Meat and bone meal back into feed

12-01-2010 | |
Dick Ziggers Former editor All About Feed

It has been ten years now since the European Commission has banned the use of meat and bone meal (mbm) in animal feeds. There are enough reasons for lifting this ban, but decision making in Brussels is slow. Too long the feed industry has been withheld from a cheap and valuable feed ingredient.

Europe, and mainly the United Kingdom, in the nineties of the last century were facing a crisis when mad cow disease paralysed the animal industry. Cattle were fed ruminant remains that contained a protein (prion) that caused Bovine Spongiform Encephalopathy (BSE) or mad cow disease. The big problem is that people can get the BSE related and lethal Creutzfeld-Jacob disease, if they eat infected beef.

So, with the knowledge of the nineties it was logic to ban all animal remains from all animal feed. Since then a lot of research has taken place and we now know that only ruminants are affected by the prions. Pigs and poultry could never be related to the disease. Still, these sectors have to suffer from the ban on mbm in feed the EU imposed ten years ago.

Valuable product
Meat and bone meal is a valuable raw material providing energy, protein, vitamins and minerals, which vary in levels, but that are very well digested by the animals. There is considerable variation in nutrient specifications from company to company. In a recent survey the National Renderers’ Association questioned several US feed manufacturers. Twenty-seven feed companies responded and the range in nutrient values for meat and bone meal was as follows:
3.0 – 11.2%
Crude protein
49.0 – 52.8%
Crude fat
8.5 – 14.8%
6.0 – 12.0%
Total phosphorus
3.5 – 5.0%
2.2 – 3.0%
Metabolizable energy for poultry
1,770 – 2,420 MCal/kg
Saving the rainforest
When mbm had to be taken out of the feed it was merely replaced by soybean products, which needed to be imported from Brazil. Because of the vast demand from Europe large areas were cultivated to satisfy the European demand. In his PhD thesis Emiel Elferink at the University of Groningen in the Netherlands calculated that because of the ban in Europe annually 16 million tonnes of mbm is replaced by 23 million tonnes of soybeans. Since the ban on mbm was installed the area planted with soybeans has increased from 10 million hectares in the eighties to more than 20 million hectares at the beginning of this century.
So, apart from the nutritional benefits putting mbm back into the feed this would also have an enormous environmental benefit as it would put less pressure on the rainforest in South America.
Another very strong argument is that pigs and poultry are omnivores, meaning they eat everything and if they have a choice, they do not restrict themselves to a vegetarian diet. Poultry in the wild, for example, peck for grubs and beetles to supplement their protein needs.
And with limited and ending sources of phosphorous mbm can contribute to the phosphorous supply in the feed reducing the need for rock phosphate.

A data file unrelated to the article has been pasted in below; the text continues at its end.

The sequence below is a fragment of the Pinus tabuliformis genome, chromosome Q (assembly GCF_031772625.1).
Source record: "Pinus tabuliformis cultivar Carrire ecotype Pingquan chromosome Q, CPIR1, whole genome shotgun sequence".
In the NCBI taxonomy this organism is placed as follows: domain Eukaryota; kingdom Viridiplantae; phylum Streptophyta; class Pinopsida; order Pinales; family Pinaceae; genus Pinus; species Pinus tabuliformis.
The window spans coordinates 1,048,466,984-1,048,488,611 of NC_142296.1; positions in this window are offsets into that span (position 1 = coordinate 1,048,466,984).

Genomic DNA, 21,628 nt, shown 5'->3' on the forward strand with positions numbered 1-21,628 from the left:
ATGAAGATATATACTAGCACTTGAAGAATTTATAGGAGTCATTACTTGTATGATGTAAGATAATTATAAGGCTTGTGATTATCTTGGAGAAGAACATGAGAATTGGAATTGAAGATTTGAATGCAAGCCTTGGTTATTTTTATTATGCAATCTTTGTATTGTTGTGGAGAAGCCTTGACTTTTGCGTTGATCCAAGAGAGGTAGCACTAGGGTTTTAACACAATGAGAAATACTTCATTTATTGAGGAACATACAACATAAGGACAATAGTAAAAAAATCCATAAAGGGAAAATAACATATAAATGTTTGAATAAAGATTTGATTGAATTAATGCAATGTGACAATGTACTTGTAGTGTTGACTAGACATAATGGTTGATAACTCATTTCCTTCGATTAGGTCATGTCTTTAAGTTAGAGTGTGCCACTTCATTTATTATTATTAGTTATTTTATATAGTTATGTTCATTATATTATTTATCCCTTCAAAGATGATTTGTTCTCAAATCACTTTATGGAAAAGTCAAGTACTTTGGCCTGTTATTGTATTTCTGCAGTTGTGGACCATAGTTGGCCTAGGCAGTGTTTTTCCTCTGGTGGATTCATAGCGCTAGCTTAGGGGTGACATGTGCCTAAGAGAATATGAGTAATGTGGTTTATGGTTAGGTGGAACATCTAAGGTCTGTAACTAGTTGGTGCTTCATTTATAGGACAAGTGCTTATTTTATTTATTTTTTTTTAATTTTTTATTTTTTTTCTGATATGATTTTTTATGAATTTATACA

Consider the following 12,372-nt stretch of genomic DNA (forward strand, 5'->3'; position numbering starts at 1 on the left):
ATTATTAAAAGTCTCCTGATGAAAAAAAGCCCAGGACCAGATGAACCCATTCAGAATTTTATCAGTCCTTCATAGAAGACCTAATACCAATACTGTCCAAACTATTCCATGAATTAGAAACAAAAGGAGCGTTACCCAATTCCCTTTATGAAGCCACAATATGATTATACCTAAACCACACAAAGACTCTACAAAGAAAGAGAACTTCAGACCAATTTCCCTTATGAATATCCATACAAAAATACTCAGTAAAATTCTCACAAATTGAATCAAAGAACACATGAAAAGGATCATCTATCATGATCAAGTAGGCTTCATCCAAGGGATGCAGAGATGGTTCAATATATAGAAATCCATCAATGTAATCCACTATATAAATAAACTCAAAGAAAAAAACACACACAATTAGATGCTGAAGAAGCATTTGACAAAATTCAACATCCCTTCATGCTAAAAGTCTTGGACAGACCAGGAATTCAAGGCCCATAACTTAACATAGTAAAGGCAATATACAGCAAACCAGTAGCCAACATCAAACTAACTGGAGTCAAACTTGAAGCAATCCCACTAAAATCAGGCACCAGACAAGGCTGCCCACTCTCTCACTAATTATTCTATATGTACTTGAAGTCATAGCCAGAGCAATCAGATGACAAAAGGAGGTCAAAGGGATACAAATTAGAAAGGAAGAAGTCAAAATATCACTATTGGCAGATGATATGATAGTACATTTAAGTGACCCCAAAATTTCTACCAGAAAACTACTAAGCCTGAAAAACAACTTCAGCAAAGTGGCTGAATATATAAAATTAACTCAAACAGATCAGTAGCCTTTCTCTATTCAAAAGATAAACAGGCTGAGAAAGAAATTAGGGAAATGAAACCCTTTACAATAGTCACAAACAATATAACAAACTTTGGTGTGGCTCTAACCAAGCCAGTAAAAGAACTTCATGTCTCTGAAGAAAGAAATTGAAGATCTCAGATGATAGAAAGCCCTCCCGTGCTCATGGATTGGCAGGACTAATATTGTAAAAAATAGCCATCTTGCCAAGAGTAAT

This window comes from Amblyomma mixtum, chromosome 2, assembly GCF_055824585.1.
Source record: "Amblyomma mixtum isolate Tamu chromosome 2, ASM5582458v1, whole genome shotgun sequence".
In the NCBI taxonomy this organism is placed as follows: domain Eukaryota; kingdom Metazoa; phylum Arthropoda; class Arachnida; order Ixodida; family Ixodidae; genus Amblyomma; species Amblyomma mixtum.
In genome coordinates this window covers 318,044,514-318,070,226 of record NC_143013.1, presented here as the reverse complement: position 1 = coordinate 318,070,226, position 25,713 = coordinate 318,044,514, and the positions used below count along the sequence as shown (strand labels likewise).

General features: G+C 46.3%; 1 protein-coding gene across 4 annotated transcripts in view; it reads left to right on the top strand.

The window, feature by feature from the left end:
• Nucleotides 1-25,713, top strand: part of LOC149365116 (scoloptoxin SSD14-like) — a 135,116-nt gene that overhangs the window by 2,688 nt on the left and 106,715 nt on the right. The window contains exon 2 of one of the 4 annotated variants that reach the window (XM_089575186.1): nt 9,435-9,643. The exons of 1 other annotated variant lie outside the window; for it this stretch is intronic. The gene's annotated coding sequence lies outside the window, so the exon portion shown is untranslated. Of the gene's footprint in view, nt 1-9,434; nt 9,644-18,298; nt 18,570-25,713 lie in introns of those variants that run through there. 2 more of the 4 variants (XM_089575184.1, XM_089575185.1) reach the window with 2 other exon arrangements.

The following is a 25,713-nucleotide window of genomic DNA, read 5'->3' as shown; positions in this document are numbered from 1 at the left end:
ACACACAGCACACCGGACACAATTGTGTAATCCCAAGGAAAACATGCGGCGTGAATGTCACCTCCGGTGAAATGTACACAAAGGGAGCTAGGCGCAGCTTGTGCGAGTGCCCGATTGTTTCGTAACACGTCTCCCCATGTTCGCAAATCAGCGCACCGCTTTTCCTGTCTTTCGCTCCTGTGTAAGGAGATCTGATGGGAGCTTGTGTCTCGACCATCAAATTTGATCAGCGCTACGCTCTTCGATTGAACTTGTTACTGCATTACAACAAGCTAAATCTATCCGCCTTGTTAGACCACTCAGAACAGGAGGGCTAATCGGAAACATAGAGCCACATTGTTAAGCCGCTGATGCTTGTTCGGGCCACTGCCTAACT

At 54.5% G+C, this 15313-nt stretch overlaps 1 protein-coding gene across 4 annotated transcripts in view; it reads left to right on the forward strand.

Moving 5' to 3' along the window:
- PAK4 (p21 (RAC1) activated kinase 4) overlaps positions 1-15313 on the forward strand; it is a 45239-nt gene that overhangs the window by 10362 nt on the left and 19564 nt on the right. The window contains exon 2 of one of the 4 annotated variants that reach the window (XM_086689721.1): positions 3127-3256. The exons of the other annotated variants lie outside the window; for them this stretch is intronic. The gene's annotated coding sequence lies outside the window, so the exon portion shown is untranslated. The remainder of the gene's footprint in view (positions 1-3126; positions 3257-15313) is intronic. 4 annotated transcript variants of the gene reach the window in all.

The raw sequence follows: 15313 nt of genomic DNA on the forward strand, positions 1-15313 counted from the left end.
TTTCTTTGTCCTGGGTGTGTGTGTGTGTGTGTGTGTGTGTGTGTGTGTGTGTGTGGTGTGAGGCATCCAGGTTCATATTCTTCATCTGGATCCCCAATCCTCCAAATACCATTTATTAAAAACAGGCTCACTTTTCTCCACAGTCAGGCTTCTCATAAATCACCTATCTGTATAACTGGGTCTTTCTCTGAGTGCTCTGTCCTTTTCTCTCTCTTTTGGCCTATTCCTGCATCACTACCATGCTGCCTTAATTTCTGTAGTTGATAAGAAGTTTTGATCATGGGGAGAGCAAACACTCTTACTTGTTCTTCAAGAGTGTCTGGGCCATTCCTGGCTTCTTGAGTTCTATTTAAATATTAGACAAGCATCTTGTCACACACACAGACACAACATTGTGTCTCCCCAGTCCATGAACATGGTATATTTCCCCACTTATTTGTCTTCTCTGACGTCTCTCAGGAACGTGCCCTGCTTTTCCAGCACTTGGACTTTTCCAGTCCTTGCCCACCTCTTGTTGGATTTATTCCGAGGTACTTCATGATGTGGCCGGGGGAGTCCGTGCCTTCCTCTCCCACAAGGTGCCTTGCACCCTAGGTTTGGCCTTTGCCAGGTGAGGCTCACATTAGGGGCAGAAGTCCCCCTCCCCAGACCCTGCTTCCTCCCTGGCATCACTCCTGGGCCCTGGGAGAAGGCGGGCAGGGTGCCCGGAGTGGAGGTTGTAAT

Until today there are no signs that poultry and pigs are susceptible to BSE-like diseases. Scientists therefore assume that meat and bone meal from poultry and pigs can be used in feeds without any risks. Advocacy groups for agriculture lobby in Brussels to have mbm back in animal feed, but this is a slow and arduous route. Installing a law seems far more easy than to get rid of one.
The poorly informed general public, however, is worried about the return of mbm in feeds. Cannibalism is the hot word. From a theoretical standpoint I can understand the resistance of feeding animal remains to cattle, since these are herbivorous. Strangely enough these questions are not asked when fish meal is fed to fish.
But there is no ground to refrain pigs and poultry from eating meat and bone meal. To satisfy the general public politicians first want to ensure that only pig-mbm is fed to poultry and poultry-mbm to pigs. DNA test kits are already available to distinguish the differences. So this cannot be a reason for upholding the release of mbm again.
Cost benefit
These DNA-limitations could dampen down the euphoria on the return of mbm in animal feeds. It would require a strict logistic organisation with separate channels for feeds with pig-mbm and feeds with poultry-mbm.
At present every feed for every livestock specie can be manufactured in one mill. With mbm returning separate production lines would be needed to make pig and poultry feed with mbm and ruminant feeds. Meat and bone meal is a cheap raw material, but when it may return in feeds under the above mentioned restrictions it can be questioned if these benefits result in cheaper feed.
I am curious to hear what opinion you have on this issue….
Emmy Koeleman also wrote about this subject in 2007. Since then nothing has happened 

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